Okay, what else? Yes?
Question: How do you explain Emma Wolfe’s involvement in the Harendra Singh lease renewal? Why was she involved in that? Is that normal for her to be involved in that type of negotiation?
Mayor: I want to be really clear, everything we did on that matter and everything else we’ve done in this administration was legal, was appropriate, we hold ourselves to high ethical standards, we already have – we have talked about these matters exhaustively. They’ve been looked at exhaustively. I really have nothing else to say.
Question: It’s never really been explained why she was –
Mayor: Again, I have nothing else to say on it. Please?
Question: Mr. Mayor, the federal government, in fact the US Justice Department under President Barack Obama, pointed specifically in the court papers that were unsealed to the July 30th meeting between Emma Wolfe and City Hall and Harendra Singh, regarding the negotiation over DCAS and his contract. The federal government concluded that the meeting was in an effort to pressure the agency that is DCAS to make the proposed settlement terms more favorable to Singh. The federal government found this of particular interest in evidence in their case. So tell us what your role was in getting Emma involved and how the decision was made?
Mayor: Again, we’ve covered these matters many times over. They’ve been looked at –
Mayor: Sorry we have. Got nothing more to say on it.
Question: Mayor, just to kind of follow up on a little bit, I mean they – the federal government is saying that regarding the meeting with Emma Wolfe, DCAS staff was telling the federal government that they felt that they were pressured by City Hall to treat Singh favorably, and Singh is saying that he was intending these donations to you for favorable treatment. That’s three different entities –
Mayor: The federal government looked at this exhaustively. I’ve got nothing else to say about it. We handled things in the appropriate manner.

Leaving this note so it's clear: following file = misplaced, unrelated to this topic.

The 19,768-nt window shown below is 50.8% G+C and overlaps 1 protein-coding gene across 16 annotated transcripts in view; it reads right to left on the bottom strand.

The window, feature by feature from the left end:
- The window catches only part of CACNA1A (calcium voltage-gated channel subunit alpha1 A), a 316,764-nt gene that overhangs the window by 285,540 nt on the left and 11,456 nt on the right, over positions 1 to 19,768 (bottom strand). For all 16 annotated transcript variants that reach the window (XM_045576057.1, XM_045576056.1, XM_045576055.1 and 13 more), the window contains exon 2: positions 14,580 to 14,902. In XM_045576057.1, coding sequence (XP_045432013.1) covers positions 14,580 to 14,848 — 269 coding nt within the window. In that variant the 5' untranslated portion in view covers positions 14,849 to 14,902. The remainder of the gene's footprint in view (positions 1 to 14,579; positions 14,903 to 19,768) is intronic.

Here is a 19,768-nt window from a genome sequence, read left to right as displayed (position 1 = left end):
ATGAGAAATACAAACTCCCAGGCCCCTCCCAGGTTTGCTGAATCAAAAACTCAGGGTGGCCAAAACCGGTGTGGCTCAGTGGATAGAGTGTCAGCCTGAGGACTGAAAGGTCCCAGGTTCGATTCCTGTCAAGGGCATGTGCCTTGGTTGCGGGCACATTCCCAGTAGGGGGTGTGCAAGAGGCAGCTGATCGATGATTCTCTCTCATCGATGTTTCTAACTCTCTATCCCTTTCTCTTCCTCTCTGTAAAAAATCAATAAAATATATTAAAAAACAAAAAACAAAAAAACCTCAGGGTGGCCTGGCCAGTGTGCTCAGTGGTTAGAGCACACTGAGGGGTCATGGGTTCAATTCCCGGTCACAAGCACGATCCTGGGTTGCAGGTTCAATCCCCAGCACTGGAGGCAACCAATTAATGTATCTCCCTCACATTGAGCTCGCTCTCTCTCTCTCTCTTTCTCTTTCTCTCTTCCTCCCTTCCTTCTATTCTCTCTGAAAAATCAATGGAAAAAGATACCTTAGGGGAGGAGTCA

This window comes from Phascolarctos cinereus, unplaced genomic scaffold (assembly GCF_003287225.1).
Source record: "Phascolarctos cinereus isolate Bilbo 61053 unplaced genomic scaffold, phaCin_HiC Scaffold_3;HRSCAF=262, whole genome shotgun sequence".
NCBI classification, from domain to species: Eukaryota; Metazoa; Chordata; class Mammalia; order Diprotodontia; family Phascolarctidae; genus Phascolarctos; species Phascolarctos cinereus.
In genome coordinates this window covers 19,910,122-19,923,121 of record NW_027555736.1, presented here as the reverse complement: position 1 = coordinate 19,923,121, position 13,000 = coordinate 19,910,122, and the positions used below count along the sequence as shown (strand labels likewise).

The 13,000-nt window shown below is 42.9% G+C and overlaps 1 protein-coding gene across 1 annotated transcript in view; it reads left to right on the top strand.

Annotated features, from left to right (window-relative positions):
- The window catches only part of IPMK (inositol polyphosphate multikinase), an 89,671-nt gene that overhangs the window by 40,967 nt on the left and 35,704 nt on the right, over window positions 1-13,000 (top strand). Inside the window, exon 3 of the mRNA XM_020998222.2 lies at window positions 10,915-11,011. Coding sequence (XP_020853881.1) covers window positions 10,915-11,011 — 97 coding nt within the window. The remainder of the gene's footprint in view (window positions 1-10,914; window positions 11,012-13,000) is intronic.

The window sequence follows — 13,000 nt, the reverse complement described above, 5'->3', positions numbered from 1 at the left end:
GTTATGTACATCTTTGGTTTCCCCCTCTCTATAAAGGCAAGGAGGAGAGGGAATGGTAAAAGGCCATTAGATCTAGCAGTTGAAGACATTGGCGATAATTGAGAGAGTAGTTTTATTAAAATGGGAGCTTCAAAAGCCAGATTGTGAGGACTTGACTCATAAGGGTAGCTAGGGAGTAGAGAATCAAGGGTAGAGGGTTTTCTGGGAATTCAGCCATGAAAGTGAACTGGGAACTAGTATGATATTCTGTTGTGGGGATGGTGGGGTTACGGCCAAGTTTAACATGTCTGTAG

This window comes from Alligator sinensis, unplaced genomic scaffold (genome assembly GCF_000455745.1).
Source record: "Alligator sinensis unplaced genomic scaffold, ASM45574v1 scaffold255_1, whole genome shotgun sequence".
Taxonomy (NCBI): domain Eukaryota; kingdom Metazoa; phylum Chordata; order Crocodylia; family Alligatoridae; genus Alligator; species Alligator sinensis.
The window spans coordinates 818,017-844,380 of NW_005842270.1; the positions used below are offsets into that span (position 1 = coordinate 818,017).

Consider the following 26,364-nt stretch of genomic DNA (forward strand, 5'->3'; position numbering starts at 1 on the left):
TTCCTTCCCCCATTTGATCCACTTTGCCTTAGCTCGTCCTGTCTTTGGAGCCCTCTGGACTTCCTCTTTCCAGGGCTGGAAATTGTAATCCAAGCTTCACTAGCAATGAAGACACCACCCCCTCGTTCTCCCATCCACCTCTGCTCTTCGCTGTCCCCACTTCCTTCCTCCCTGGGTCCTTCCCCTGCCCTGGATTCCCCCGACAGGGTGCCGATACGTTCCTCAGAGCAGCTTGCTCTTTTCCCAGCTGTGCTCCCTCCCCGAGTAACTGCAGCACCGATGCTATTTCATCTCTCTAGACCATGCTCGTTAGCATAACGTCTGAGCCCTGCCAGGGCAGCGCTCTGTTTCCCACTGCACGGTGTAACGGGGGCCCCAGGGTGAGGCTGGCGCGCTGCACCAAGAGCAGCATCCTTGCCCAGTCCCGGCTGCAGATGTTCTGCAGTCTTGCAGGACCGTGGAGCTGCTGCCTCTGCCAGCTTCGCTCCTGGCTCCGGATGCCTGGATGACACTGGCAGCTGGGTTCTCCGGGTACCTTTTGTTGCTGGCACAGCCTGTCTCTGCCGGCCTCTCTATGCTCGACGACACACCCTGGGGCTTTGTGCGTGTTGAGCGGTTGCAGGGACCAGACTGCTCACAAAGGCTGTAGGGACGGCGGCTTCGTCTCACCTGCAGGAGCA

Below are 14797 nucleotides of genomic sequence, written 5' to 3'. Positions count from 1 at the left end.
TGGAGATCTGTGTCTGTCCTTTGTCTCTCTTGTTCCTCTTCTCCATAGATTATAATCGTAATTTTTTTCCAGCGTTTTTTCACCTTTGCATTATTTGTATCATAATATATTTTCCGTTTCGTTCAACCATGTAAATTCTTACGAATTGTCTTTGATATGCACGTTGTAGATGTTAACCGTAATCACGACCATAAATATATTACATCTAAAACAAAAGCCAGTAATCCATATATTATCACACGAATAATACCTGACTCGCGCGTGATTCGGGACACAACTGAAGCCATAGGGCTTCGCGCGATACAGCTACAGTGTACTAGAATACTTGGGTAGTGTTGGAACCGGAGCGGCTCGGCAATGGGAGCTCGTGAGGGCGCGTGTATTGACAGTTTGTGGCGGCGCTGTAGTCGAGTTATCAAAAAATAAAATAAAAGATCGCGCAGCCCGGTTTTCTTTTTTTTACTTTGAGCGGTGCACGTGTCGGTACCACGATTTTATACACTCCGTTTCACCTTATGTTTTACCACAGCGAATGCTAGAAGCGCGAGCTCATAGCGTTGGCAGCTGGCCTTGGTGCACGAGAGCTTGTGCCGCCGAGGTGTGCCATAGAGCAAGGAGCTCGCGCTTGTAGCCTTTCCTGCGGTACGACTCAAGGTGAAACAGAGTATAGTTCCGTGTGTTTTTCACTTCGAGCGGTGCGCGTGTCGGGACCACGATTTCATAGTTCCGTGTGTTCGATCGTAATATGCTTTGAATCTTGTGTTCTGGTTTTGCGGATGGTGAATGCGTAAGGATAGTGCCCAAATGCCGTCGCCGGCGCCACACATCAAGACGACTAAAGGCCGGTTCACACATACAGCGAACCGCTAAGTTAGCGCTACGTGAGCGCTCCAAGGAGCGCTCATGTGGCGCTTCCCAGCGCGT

Okay, new topics. Go ahead.
Question: Mayor do you think the Supreme Court …
Question: Mayor, do you think the Supreme Court’s [inaudible] decision helped you with that case [inaudible] –
Mayor: I am not a lawyer, I don’t know. Let me see if anyone else wants to get in. Okay, Willie.
Question: Do you think that the Harendra bribery plea is fake news?
Mayor: I’ve got nothing more to say about it. Gloria.
Question: Mr. Mayor, there is a proposal in Albany that would increase the height of the [inaudible] in the city that would allow the city to build more affordable housing.
Mayor: I am sorry, say this again. The proposal to increase the height?
Mayor: I have not heard about this. That’s a zoning matter. I don’t know how there would be a proposal in Albany. Tell me what you know.
Question: I just know that they’re proposing to have a bill that would help increase the height of some buildings.
Mayor: Okay, I am really not familiar with it. Show me what it is, we’ll certainly comment. But I have not heard that. Please.
Question: Last year you said that if you were re-elected you would look into reforming the property tax system and also start a task force to make the system more equal. Since you’ve been re-elected – I mean what have you been doing to reform the property tax system? And do you still plan on creating this task force? If so, when?